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one reporters and editors that we should not talk about these groups of people as monolithic votes. there are lots of differences in the black unity, many members who are liberal and many members who are conservative. what we are seeing in south carolina gets right to the heart of your point. it is a question of does hillary clinton better represent the interest of the african-american community in south carolina, or does bernie sanders? the relationship of barack obama is an interesting one. the last democratic debate, both bernie sanders and hillary clinton were desperate to try to show a connection to this president, because he still remains incredibly popular and african-american communities and in south carolina. clinton islary better for the black community that bernie sanders might be, that is not for me to say, but i
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recognize that it is one of the issues that hillary clinton and desperate tos are make the case on for their candidacy, especially as they look not just a south carolina, but to the entire region. ust: kristin roberts joining to discuss campaign 2016 and related issues, thank you for your time. she is the second of three guests joining us on a look at politico and talking to reporters and editors. covers theuest campaign trail closely and we will talk to him about what he is being out there. he will join us next. ♪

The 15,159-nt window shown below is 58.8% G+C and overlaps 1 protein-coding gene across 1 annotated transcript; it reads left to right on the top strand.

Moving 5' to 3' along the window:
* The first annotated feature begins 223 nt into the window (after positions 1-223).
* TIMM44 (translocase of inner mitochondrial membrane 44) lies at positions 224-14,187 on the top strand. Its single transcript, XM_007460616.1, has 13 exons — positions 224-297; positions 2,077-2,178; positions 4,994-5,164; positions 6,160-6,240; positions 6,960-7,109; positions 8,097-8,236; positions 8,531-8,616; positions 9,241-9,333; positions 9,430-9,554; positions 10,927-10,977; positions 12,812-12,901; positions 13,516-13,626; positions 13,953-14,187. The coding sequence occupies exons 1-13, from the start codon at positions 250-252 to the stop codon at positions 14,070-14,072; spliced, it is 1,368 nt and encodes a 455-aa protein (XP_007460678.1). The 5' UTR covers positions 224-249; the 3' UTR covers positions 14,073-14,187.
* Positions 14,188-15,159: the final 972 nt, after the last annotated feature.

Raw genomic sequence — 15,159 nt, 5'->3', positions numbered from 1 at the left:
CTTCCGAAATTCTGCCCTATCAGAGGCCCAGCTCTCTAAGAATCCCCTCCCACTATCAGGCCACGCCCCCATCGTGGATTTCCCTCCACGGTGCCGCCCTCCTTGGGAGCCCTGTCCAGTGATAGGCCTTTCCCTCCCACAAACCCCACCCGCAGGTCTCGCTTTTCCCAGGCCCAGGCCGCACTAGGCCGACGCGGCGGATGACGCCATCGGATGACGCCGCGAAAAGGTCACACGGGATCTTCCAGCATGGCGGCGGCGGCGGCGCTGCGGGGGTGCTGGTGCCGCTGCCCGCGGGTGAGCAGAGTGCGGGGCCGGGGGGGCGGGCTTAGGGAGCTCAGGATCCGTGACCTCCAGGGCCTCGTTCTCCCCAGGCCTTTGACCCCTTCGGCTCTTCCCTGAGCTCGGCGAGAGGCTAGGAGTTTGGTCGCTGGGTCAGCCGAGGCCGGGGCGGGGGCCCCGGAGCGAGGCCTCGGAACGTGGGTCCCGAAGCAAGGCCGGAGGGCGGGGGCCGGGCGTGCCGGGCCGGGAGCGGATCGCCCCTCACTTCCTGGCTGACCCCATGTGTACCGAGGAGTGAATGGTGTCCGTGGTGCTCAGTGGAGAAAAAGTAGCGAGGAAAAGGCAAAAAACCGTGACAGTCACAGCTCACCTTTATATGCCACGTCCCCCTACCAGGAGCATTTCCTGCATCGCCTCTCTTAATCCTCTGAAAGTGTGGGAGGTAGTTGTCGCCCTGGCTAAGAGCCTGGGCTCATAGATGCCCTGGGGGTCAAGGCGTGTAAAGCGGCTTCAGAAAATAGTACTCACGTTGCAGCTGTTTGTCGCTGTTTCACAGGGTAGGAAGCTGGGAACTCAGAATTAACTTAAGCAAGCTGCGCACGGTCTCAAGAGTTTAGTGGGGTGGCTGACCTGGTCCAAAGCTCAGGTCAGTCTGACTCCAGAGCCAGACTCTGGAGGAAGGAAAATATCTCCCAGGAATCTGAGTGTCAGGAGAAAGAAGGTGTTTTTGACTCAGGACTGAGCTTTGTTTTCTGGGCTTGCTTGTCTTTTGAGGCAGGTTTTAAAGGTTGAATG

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2016, c-spanpaign takes you on the road to the white house as we follow the candidates on c-span, c-span radio and >> road to the white house began in iowa. the caucuses which date back to 1972, then we moved to new hampshire, that could essential first in the nation primary with a long and rich history. now we begin to test the candidates and their message. we move south to south carolina for the first southern primary and then the party caucuses in nevada. more than likely, we will see a number of candidates drop out of the race so the field will narrow, then we move into early
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march. super tuesday, the start of winner take all primaries which means the delegate count will be critical and as we watch the delegate count continue for the candidates, we will get a sense of whose messages are resonating. every election cycle, we are reminded how important it is for citizens to be informed. >> it is a home for political junkies and a way to track the government as it happened. >> is a great way for us to stay informed. >> there are a lot of c-span fans on the hill. my colleagues tell me they saw me on c-span. >> there is so much more that c-span does to make sure the people out by the beltway know what's going on inside it. all morning on washington journal, we have been profiling the politico, located in arlington, virginia, writers and editors -- writers and editors